Why practising mindfulness is good for over 60s 0

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It’s a technique that’s been revered for years by those who use it and now medical experts are jumping on board too: mindfulness.

While the term sounds simple enough, there’s more to it than many think and the benefits are seemingly endless. So what exactly is mindfulness?

The American Psychology Association says mindfulness is a “psychological state of awareness” that can help reduce stress, control emotions and increase mental well-being.

It originally developed out of religious practice and prayer, but has turned into something much bigger, with proponents claiming it can “benefit the immune system, improve attention and memory, and increase the density of grey matter in the brain”.

Those who actively practice it say they feel more content and calm and find they aren’t as affected by negative or angry emotions as they used to be.

How do you practice mindfulness?

Mindfulness can be achieved through a number of methods and from the sounds of it, they’re all rather enjoyable! Things like meditation, yoga and tai chi are the most common ways to get into it and get the most out of it.

The idea is to really become conscious of what is happening around you and how you react to it. With our minds so busy these days, experts say there is a lot to be said for tuning out all the white noise and living quietly and peacefully in the moment.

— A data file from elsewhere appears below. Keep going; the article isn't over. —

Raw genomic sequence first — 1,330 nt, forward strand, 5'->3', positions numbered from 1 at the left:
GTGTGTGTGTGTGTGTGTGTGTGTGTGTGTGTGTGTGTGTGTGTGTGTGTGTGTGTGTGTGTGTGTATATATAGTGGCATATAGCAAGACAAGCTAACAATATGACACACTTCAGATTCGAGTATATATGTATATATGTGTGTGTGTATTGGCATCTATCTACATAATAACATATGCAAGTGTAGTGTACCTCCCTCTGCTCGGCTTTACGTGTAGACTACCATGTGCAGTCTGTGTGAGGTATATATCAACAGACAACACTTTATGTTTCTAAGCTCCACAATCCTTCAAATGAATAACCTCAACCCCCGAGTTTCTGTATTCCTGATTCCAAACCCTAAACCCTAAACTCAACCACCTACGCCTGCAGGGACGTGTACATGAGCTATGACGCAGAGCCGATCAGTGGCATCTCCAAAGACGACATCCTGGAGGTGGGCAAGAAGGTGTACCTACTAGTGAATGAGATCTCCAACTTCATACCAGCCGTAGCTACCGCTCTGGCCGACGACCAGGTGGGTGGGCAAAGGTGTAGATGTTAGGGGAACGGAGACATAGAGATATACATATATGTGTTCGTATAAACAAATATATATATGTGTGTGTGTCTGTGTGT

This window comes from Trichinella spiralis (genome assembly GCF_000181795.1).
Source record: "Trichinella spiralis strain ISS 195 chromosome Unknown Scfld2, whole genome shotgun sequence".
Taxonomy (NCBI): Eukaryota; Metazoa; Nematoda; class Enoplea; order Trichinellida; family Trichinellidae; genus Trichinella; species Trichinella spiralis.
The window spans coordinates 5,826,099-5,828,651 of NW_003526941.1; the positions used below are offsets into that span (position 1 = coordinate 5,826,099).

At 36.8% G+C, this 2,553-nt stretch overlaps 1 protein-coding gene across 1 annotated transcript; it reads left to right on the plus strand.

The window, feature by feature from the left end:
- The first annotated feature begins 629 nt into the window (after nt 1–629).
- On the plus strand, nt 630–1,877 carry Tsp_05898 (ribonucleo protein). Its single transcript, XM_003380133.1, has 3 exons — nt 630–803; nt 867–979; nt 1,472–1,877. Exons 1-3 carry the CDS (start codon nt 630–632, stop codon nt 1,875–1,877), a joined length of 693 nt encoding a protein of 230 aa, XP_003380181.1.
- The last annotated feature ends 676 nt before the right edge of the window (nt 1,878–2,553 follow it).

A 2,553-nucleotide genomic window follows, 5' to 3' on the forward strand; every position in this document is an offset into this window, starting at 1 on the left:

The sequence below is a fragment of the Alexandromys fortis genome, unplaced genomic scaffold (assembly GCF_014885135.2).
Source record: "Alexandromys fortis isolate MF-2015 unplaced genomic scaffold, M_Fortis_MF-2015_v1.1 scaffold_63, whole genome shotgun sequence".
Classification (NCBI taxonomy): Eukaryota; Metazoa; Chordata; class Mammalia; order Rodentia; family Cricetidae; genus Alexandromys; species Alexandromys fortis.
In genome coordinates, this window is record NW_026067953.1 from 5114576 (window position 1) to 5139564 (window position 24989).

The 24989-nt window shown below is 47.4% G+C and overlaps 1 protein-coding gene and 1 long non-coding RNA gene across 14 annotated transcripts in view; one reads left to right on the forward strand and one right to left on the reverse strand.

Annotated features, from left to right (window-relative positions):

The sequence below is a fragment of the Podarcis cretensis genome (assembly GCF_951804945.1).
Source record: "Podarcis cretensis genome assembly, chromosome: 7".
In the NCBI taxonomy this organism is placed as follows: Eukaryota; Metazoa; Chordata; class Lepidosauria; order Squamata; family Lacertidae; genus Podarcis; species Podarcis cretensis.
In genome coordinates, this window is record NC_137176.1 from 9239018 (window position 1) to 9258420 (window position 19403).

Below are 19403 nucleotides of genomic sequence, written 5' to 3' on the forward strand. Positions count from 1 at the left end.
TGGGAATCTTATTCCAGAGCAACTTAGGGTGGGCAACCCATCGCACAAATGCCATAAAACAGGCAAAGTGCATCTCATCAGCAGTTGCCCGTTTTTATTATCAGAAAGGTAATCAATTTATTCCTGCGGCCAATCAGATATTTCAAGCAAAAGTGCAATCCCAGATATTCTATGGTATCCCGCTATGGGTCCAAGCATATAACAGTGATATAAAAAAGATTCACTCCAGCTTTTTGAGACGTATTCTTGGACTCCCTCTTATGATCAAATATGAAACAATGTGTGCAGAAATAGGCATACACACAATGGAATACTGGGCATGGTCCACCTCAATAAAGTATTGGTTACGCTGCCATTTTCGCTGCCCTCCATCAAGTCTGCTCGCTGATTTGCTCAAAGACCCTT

Practicing this habit through something like meditation, even for just a few minutes a day, has been proven to help your state of mind overall and keep you calmer, happier and more peaceful.

Why is it good for over 60s?

The 60s are usually a period of great change for many. People are heading into a new phase in their live, whether it’s through retirement, downsizing, grandchildren, or winding down one part of your life and gearing up for another.

While it can be a very exciting time, change can also bring anxiety and stress about what the future holds. Some over 60s find themselves feeling a bit lost as they head into this new phase and that’s where mindfulness can help.

Creating a habit to practice mindfulness everyday has been proven to help deal with this kind of change and turn the experience in to something more positive than stressful.

Where can I start?

The best thing about mindfulness is that you can start at home on your own anytime you want. There are plenty of courses out there to help you on your way – both online and in person. With its rising popularity many experts are now running workshops that you can attend to get a hands-on experience and be guided along the path by a professional.

If you’d rather stay at home though, it’s easy to practice mindfulness in your own time and on your own terms. Try sitting in a quiet room for 20 minutes with your eyes closed and shutting off the world around you. Experts say the easiest way to do this is to focus on your breathing: think about the air as it travels through your nose, down the back of your throat and into your lungs and back out again.

If your mind drifts away and starts thinking about other things, don’t panic or get frustrated, just bring your attention back to your breathing and carry on.

If all goes well, you should be feeling the benefits of mindfulness within a few weeks and reaping the rewards for years.

Have you heard of mindfulness before? Have you ever tried it?

Starts at 60 Writers

The Starts at 60 writers team seek out interesting topics and write them especially for you.

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